Millennial hatred of Boomers is a complicated affair. Though the phenomenon is primarily rooted in an accurate assessment of our selfish elders leaving us in a probable lifelong financial, political, and environmental lurch, there’s undoubtedly some cognitive dissonance and latent youthful rebellion against parents stoking that fire as well. Over the years, my own feelings toward this generation have ossified in nothing short of a smoldering resentment. Not a week goes by where I don’t wonder about the net good the world would experience if the lot of them simply disappeared at once in a Thanos snap. And if you’re a Millennial who hasn’t wondered the same at some point, I can only assume you’re a cop. So, when I was asked to cover a Michael McDonald, Kenny Loggins, and Christopher Cross yacht rock nostalgia show at the historic Hollywood Bowl, a setting that would likely surround me with more Boomers than I’d been around in years, I surprised myself by not only jumping at the opportunity but also by resolving to use the experience to de-escalate my animosity toward these old fucks.
To better accept the boomer, I needed to better understand the boomer, and to better understand the boomer, I would have to become one for the evening. I shaved myself a mustache, put on an outfit I reckoned my dad would wear, replete with tucked in Hawaiian shirt, and set off to the venue. Inside, as I made my way closer and closer to the stage and my press seat, I realized I’d vastly underestimated the homogeneity of this show’s demographics. By the time I’d made it to my seat, the crowd around me was excruciatingly Caucasian and old. Looking toward the even tonier seats, the skin and hair only got whiter. My guest and I were the youngest in spitting distance by at least two decades.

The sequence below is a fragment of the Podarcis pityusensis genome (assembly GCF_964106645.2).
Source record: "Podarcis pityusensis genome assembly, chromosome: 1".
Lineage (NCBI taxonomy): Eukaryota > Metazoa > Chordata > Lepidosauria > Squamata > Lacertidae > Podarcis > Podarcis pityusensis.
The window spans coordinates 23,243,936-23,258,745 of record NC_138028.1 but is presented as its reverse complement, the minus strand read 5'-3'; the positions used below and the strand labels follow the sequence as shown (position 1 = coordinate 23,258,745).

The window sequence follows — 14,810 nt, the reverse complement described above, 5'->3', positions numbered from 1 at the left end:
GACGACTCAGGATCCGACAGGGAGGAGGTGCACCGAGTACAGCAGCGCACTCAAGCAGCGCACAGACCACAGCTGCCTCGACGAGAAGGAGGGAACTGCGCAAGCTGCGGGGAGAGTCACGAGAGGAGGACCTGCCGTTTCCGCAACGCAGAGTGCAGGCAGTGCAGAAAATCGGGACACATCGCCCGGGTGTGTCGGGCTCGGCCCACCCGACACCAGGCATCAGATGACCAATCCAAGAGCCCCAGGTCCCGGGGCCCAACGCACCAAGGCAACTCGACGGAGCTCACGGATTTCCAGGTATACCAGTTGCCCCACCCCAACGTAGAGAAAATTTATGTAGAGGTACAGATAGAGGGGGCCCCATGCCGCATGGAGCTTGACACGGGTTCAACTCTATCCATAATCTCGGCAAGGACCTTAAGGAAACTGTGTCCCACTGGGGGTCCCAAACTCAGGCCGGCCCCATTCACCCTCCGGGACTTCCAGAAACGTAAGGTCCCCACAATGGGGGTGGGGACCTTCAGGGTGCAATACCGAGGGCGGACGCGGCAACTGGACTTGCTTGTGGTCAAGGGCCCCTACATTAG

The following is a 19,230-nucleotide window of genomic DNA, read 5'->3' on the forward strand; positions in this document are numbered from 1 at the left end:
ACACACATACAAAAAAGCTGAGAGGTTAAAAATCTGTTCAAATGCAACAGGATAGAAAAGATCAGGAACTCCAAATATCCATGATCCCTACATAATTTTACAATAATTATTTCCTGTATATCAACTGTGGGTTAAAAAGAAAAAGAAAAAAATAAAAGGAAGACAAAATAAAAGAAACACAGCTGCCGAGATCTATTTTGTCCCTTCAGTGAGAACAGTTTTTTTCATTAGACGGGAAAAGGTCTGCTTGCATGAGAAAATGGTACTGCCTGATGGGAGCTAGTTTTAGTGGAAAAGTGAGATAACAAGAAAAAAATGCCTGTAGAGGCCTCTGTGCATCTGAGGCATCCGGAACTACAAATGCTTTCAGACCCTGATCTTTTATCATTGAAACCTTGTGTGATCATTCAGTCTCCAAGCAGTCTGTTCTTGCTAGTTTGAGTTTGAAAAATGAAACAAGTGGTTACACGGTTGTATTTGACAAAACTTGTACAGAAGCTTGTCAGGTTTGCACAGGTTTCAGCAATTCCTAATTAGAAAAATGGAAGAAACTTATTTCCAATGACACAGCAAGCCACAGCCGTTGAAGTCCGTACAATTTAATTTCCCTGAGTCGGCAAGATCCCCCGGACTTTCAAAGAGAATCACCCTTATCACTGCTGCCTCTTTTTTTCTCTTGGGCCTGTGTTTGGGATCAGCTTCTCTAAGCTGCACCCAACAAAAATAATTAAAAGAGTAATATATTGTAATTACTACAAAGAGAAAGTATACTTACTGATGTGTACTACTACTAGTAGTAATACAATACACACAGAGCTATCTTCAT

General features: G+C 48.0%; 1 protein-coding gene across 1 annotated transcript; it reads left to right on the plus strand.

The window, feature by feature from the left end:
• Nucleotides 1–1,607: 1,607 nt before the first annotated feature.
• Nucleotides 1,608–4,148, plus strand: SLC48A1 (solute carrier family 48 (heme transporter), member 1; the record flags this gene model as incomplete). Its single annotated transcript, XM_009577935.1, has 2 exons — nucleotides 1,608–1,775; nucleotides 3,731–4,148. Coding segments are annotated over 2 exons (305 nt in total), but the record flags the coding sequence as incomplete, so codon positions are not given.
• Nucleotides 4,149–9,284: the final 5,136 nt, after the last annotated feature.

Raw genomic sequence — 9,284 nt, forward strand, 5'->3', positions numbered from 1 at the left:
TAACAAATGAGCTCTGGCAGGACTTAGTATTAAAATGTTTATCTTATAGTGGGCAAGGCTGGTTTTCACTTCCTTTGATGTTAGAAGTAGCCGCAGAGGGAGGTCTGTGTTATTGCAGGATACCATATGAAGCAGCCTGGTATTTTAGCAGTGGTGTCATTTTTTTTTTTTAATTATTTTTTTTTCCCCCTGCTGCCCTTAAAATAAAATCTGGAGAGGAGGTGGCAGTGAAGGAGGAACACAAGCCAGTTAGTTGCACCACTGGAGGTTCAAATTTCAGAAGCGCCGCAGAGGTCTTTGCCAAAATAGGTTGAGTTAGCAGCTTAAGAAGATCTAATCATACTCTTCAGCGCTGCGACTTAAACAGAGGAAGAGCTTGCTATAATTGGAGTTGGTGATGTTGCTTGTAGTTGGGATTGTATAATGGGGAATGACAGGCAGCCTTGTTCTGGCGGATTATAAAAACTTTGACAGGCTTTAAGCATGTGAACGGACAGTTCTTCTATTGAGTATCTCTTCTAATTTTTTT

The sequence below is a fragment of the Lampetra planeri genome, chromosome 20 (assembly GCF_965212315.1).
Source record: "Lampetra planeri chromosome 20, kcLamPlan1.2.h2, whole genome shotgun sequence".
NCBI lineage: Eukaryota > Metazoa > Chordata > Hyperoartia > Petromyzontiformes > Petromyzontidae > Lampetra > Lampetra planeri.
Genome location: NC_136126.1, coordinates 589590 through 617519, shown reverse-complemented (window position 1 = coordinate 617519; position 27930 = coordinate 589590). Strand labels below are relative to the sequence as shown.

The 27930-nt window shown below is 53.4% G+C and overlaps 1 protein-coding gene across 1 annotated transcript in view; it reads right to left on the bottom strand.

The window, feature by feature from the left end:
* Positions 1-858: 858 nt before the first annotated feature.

This setting was a far cry from the Los Angeles I was accustomed to but, my underestimations notwithstanding, this is exactly what I’d come for. I repressed my impulses of discomfort and judgement and tried to get into a Boomer headspace before Christopher Cross took the stage. I drew inspiration from Danny Glover’s already-iconic “white voice” instruction scene in Sorry to Bother You, borrowing his suggestions to LaKeith Stanfield about speaking like I “don’t have a care in the world” and “got all my bills paid” for my own code-switching that evening.
Christopher Cross took the stage first with an extremely brief set, playing just the hits. As the crowd chanted along to the chorus of “Sailing,” it dawned on me that more than a few of the people around me at this Southern California yacht rock show could be genuine yacht owners.
That this realization hadn’t immediately pissed me off told me that real progress was being made toward stated my goals.
In the brief intermission between Cross and Loggins, I made a run for the concession stands. A surprising number of other Millennials were milling about by the food. I presumed they were all seated up in the nosebleeds. Some wore captain’s hats as if they’d just hopped off a party bus. I scoffed, reassuring myself that my outfit was incomparable to their silly yacht rock costumery. I’d only been a Boomer for an hour and was already turning against the youth. Success?